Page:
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AT&T: net neutrality OK if we can cut priority access deals
Tech Business
Written by Daniel   
Wednesday, 16 December 2009 18:12

From Ars Technica

AT&T says it's all for net neutrality now, as long as it can cut priority access deals with content providers. Critics say a ban on those kind of deals is what net neutrality is really about.

The nation's top telco claims it is willing to meet the Federal Communications Commission halfway on net neutrality.

The olive branch comes in the form of a letter that AT&T sent to the FCC on Tuesday, which suggests specific wording for Internet non-discrimination rules. In September the agency released a Notice of Proposed Rulemaking that would toughen up its Internet Policy Statement with an enforcement mechanism and transparency requirements.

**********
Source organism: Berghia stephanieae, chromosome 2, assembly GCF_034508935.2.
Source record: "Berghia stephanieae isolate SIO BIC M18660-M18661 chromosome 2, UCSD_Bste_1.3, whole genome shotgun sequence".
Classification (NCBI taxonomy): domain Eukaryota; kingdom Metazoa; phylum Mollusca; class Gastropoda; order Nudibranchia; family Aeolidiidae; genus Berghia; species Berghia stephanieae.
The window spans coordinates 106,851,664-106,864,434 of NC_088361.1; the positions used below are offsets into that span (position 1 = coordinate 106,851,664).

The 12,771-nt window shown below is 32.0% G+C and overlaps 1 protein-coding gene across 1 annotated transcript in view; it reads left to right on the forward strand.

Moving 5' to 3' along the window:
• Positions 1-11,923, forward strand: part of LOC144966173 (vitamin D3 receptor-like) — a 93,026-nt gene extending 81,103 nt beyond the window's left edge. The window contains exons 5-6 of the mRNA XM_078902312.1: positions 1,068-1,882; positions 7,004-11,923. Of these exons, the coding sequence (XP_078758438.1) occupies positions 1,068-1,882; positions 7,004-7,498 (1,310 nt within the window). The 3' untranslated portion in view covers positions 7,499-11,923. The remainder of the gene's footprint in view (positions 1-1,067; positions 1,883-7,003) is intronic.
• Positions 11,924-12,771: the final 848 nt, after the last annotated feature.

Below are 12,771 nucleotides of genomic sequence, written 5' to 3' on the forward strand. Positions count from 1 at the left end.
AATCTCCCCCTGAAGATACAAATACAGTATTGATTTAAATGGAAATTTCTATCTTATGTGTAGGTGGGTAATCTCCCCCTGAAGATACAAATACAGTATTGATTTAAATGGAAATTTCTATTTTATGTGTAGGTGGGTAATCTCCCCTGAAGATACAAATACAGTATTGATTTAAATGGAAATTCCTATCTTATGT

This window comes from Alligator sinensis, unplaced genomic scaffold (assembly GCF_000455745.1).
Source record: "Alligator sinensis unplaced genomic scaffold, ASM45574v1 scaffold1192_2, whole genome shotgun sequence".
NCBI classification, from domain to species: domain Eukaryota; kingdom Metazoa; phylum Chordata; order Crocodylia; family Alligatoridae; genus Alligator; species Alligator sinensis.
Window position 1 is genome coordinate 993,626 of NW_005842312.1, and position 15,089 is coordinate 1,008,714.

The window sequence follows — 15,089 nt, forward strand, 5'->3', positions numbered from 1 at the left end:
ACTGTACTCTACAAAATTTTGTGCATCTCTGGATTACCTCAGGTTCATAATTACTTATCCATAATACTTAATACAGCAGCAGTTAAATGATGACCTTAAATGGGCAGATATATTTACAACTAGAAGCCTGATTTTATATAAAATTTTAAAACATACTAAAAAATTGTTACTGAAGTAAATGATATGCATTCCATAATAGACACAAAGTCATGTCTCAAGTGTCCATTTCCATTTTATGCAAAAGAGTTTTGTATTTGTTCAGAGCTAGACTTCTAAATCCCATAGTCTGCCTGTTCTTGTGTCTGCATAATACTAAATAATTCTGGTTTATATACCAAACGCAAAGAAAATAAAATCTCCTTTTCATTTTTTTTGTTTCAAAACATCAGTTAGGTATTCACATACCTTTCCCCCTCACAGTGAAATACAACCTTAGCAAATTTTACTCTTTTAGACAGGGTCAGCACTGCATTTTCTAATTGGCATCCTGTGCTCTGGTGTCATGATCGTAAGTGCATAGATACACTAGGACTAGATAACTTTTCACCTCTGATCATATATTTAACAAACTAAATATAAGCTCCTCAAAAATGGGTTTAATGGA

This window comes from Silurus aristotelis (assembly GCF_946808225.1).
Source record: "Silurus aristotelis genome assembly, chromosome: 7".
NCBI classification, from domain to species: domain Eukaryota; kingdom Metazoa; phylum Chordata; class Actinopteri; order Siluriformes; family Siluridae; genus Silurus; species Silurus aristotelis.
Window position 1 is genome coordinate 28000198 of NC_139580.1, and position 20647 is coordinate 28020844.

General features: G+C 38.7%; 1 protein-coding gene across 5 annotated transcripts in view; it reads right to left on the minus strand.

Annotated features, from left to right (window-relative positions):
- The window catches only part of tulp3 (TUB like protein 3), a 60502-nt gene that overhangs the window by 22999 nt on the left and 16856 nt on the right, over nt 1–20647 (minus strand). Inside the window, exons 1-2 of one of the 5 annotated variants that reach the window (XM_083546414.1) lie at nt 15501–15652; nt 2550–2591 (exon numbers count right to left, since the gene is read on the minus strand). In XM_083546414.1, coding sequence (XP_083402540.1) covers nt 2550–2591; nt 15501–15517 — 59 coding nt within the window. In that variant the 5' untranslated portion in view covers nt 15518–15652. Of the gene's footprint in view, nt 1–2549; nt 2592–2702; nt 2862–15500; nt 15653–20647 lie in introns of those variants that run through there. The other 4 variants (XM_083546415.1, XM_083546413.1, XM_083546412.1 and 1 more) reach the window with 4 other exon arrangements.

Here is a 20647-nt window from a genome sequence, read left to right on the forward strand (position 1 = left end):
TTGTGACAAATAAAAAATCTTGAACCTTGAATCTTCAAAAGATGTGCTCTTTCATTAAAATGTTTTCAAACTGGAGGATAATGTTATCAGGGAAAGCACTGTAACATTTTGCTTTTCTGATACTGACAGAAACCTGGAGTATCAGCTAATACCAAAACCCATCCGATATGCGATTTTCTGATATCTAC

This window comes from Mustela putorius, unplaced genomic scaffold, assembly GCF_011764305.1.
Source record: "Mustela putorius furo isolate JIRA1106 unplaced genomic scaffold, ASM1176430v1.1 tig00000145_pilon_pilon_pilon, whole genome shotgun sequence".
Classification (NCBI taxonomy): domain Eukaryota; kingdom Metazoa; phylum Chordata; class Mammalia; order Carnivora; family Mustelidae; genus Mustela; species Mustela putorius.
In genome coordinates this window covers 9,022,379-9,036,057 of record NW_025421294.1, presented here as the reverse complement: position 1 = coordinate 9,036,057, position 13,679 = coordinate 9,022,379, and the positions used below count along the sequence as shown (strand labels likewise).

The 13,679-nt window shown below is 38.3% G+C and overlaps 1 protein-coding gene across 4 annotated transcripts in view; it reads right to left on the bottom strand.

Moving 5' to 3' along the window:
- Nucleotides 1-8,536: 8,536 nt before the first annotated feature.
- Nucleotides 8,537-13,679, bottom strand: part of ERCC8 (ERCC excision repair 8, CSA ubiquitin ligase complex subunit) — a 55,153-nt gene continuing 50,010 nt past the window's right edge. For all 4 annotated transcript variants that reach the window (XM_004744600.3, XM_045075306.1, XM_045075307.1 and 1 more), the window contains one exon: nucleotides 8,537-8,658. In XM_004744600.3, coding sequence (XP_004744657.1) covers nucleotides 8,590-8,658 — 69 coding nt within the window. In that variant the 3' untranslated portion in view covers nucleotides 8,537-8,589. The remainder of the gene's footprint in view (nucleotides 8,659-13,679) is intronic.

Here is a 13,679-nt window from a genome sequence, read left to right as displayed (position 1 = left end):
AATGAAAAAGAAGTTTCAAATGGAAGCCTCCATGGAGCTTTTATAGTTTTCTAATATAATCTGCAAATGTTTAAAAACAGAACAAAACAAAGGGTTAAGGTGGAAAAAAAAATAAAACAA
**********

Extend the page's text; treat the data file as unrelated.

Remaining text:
Now AT&T Vice President James Cicconi says that's fine, just as long as the final Order "eschews a strict nondiscrimination standard and instead focuses on 'unreasonable and anticompetitive' forms of discrimination that adversely affect consumers." This phrasing is somewhat similar, AT&T notes, to the old 1934 Communications Act common carrier language that banned telcos from engaging in "unjust and unreasonable discrimination."

For those of you who are scratching your heads and pondering the difference between a strict standard and an anti-anticompetitive one, here's the distinction as AT&T sees it. The problem with a strict standard is that it could put the kibosh on the "availability of creative and innovative services that consumers may want to purchase." [More...] [Comments...]

 

 

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